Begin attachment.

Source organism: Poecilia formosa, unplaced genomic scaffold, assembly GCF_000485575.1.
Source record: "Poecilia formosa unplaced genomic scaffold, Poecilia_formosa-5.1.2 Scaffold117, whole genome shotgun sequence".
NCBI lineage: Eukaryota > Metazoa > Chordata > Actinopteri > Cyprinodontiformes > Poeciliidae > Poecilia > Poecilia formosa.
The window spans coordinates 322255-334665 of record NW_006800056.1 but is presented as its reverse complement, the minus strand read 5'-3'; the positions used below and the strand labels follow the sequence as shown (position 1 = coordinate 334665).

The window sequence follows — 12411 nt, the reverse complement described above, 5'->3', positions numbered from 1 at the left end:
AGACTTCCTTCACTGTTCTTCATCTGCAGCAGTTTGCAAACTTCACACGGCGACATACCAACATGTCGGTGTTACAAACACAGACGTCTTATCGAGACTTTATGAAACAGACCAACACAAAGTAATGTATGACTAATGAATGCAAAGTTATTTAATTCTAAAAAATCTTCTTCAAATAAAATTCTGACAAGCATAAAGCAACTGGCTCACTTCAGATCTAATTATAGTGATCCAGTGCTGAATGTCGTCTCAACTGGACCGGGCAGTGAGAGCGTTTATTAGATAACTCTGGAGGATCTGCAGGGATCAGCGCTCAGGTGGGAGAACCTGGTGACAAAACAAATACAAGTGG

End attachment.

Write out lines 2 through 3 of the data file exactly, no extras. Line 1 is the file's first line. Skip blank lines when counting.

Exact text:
Source record: "Poecilia formosa unplaced genomic scaffold, Poecilia_formosa-5.1.2 Scaffold117, whole genome shotgun sequence".
NCBI lineage: Eukaryota > Metazoa > Chordata > Actinopteri > Cyprinodontiformes > Poeciliidae > Poecilia > Poecilia formosa.